USDA releases requirements for beef exported to China
Written specifications for US beef exported to China is a big step forward, according to Iowa Cattlemen’s Association CEO Matt Deppe.
“We’ve been hearing for some time that China would re-open to US exports, but until recently, the details were unclear,” says Deppe. “The requirements released by the US Department of Agriculture on Monday give the industry a much better understanding of the nature of the beef products that will be accepted.”
The requirements are more stringent than most other international destinations for US beef. The beef must be from cattle:
-less than 30 months of age
-born, raised in the US, Mexico or Canada
-slaughtered in the US
-free of growth promotants, feed additives and other chemical compounds including ractopamine
These requirements may initially challenge some producers and processors, but various voluntary process-verified programs exist that would meet the specifications.
“There can be more costs associated with these programs, but there may also be more profit,” says Deppe. “Regardless, the programs are voluntary and it will be up to individual producers to decide whether participation in a process-verified program works for them.”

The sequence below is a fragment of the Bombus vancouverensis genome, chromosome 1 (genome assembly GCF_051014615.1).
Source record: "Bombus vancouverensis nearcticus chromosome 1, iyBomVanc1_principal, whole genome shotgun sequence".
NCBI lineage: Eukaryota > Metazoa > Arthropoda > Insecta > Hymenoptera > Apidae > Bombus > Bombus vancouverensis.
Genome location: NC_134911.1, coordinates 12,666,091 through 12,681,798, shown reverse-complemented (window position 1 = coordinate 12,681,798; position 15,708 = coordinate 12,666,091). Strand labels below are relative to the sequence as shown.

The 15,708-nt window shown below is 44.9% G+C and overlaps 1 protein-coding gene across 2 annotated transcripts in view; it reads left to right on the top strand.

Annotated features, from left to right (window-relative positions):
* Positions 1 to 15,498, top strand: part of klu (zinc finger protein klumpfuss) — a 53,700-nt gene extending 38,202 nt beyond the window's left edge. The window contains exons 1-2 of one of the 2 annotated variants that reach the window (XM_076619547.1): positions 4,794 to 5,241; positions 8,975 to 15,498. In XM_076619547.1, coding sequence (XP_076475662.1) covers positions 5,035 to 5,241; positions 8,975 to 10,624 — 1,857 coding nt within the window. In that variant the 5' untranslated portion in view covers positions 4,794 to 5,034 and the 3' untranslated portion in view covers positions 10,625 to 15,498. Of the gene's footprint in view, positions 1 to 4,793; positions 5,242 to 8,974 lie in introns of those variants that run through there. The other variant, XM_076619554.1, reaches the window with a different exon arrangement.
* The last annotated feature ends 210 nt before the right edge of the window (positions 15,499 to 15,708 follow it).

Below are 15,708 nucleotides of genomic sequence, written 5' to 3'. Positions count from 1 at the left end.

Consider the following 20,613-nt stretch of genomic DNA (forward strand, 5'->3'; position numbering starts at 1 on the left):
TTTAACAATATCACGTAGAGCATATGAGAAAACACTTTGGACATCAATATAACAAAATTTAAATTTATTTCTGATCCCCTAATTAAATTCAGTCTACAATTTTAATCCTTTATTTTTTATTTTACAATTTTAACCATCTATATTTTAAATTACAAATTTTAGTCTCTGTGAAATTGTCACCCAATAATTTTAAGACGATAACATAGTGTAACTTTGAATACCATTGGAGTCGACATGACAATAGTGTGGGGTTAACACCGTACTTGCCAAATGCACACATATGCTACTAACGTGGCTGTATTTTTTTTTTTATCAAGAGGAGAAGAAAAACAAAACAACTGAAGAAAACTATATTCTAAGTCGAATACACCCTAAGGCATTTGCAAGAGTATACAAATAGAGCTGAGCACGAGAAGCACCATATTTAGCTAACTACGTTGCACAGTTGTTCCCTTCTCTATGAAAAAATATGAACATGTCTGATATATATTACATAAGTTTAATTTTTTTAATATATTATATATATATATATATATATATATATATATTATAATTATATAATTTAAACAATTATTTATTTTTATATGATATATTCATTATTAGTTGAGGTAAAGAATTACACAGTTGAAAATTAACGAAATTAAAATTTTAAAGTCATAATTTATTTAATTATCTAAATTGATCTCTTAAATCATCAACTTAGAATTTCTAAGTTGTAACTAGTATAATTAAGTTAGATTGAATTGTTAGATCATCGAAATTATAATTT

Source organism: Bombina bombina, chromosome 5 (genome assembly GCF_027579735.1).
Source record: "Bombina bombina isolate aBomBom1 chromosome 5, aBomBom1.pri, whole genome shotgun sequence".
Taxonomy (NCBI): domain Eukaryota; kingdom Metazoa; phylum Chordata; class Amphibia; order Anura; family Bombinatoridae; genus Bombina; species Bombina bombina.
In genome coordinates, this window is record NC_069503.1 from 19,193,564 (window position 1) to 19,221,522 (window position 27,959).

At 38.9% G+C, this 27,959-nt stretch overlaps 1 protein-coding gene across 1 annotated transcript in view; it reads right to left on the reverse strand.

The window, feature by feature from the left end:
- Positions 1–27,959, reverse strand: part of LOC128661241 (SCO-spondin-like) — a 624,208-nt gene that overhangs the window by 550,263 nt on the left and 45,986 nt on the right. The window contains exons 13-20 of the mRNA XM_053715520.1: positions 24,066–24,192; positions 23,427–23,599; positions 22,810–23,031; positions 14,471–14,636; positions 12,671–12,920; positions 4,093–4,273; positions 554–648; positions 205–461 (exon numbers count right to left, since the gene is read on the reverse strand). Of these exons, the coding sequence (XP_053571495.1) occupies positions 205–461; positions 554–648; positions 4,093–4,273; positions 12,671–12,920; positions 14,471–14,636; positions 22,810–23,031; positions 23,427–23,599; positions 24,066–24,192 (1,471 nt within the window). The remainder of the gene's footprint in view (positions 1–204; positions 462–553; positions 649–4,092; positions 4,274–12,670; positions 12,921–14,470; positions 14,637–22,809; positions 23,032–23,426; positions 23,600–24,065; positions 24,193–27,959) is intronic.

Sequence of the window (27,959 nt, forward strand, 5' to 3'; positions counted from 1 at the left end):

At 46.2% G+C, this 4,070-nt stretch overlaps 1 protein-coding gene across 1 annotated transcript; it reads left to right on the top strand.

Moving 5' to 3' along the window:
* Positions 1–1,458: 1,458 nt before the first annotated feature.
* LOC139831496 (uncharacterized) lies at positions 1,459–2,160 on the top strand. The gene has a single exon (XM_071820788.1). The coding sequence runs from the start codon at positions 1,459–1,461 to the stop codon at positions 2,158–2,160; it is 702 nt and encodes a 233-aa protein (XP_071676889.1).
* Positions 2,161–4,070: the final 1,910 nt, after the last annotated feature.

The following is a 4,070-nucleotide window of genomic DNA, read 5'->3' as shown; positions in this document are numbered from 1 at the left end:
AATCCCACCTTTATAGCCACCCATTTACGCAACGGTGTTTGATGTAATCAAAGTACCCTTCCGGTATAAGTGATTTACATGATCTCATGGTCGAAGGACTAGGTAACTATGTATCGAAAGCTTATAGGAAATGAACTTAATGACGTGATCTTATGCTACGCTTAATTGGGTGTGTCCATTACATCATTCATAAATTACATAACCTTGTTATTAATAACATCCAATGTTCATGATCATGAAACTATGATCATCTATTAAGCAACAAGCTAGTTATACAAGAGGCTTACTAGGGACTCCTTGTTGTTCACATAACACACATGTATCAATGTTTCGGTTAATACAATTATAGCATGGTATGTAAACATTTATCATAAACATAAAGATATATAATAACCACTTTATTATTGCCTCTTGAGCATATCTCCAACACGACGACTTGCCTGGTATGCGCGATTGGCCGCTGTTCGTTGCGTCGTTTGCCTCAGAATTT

International trade has been a priority for the Iowa Cattlemen’s Association, which represents 10,000 members in the state of Iowa on legislative and policy issues such as this.
“Beef exports have the potential to dramatically increase Iowa cattle producers’ bottom lines. Most of the products exported, like tongue, hides and offal, are not valued to US consumers, and would become waste products without international markets,” says Deppe. US beef has not been allowed in China since 2003.
ICA has encouraged governmental leaders to expand beef trade through policy agreements, and is appreciative of the emphasis the White House has placed on agricultural trade with China. ICA President, Mike Cline and Deppe will travel to China in July with Iowa Governor Kim Reynolds to further expand the market for US beef there.
Other key importers of US beef include Japan, Mexico, South Korea and others. ICA’s regional meetings this month feature a “Tour of the World” taste-testing event, where participants can sample traditional beef dishes from international destinations and learn about the beef products enjoyed there.
For more information on policy priorities and ICA’s Regional BeefMeets, visit www.iacattlemen.org.